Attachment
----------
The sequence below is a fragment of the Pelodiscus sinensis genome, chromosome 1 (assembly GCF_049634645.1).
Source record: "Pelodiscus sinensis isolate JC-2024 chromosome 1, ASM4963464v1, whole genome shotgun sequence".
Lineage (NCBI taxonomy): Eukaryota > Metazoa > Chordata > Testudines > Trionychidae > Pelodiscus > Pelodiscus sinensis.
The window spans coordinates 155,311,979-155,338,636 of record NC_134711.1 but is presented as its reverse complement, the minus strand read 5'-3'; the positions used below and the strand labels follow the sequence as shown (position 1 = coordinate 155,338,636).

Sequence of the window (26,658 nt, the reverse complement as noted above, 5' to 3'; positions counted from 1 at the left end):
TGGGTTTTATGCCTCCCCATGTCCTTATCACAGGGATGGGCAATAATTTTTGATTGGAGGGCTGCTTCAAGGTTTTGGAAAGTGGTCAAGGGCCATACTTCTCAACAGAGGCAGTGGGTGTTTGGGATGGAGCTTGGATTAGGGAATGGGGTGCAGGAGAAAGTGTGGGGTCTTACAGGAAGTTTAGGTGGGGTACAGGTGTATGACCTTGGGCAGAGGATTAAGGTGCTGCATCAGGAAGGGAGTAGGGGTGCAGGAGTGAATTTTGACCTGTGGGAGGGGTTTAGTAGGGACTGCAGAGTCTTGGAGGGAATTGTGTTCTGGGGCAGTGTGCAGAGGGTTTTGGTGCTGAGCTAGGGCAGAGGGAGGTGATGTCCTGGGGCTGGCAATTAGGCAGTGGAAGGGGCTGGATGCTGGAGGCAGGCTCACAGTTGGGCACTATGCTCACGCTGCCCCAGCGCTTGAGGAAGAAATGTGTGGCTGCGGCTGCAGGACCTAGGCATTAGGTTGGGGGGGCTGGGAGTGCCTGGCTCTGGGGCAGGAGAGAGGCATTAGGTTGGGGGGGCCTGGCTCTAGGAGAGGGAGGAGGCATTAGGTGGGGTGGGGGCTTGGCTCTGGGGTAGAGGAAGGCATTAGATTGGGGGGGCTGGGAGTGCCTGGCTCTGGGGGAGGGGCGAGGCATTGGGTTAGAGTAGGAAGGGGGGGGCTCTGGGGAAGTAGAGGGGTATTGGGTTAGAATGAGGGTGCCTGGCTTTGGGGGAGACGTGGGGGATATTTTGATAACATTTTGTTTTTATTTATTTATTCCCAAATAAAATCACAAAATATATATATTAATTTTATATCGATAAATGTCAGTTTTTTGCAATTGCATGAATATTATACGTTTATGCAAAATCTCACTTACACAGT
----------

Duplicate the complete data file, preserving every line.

The sequence below is a fragment of the Pelodiscus sinensis genome, chromosome 1 (assembly GCF_049634645.1).
Source record: "Pelodiscus sinensis isolate JC-2024 chromosome 1, ASM4963464v1, whole genome shotgun sequence".
Lineage (NCBI taxonomy): Eukaryota > Metazoa > Chordata > Testudines > Trionychidae > Pelodiscus > Pelodiscus sinensis.
The window spans coordinates 155,311,979-155,338,636 of record NC_134711.1 but is presented as its reverse complement, the minus strand read 5'-3'; the positions used below and the strand labels follow the sequence as shown (position 1 = coordinate 155,338,636).

Sequence of the window (26,658 nt, the reverse complement as noted above, 5' to 3'; positions counted from 1 at the left end):
TGGGTTTTATGCCTCCCCATGTCCTTATCACAGGGATGGGCAATAATTTTTGATTGGAGGGCTGCTTCAAGGTTTTGGAAAGTGGTCAAGGGCCATACTTCTCAACAGAGGCAGTGGGTGTTTGGGATGGAGCTTGGATTAGGGAATGGGGTGCAGGAGAAAGTGTGGGGTCTTACAGGAAGTTTAGGTGGGGTACAGGTGTATGACCTTGGGCAGAGGATTAAGGTGCTGCATCAGGAAGGGAGTAGGGGTGCAGGAGTGAATTTTGACCTGTGGGAGGGGTTTAGTAGGGACTGCAGAGTCTTGGAGGGAATTGTGTTCTGGGGCAGTGTGCAGAGGGTTTTGGTGCTGAGCTAGGGCAGAGGGAGGTGATGTCCTGGGGCTGGCAATTAGGCAGTGGAAGGGGCTGGATGCTGGAGGCAGGCTCACAGTTGGGCACTATGCTCACGCTGCCCCAGCGCTTGAGGAAGAAATGTGTGGCTGCGGCTGCAGGACCTAGGCATTAGGTTGGGGGGGCTGGGAGTGCCTGGCTCTGGGGCAGGAGAGAGGCATTAGGTTGGGGGGGCCTGGCTCTAGGAGAGGGAGGAGGCATTAGGTGGGGTGGGGGCTTGGCTCTGGGGTAGAGGAAGGCATTAGATTGGGGGGGCTGGGAGTGCCTGGCTCTGGGGGAGGGGCGAGGCATTGGGTTAGAGTAGGAAGGGGGGGGCTCTGGGGAAGTAGAGGGGTATTGGGTTAGAATGAGGGTGCCTGGCTTTGGGGGAGACGTGGGGGATATTTTGATAACATTTTGTTTTTATTTATTTATTCCCAAATAAAATCACAAAATATATATATTAATTTTATATCGATAAATGTCAGTTTTTTGCAATTGCATGAATATTATACGTTTATGCAAAATCTCACTTACACAGT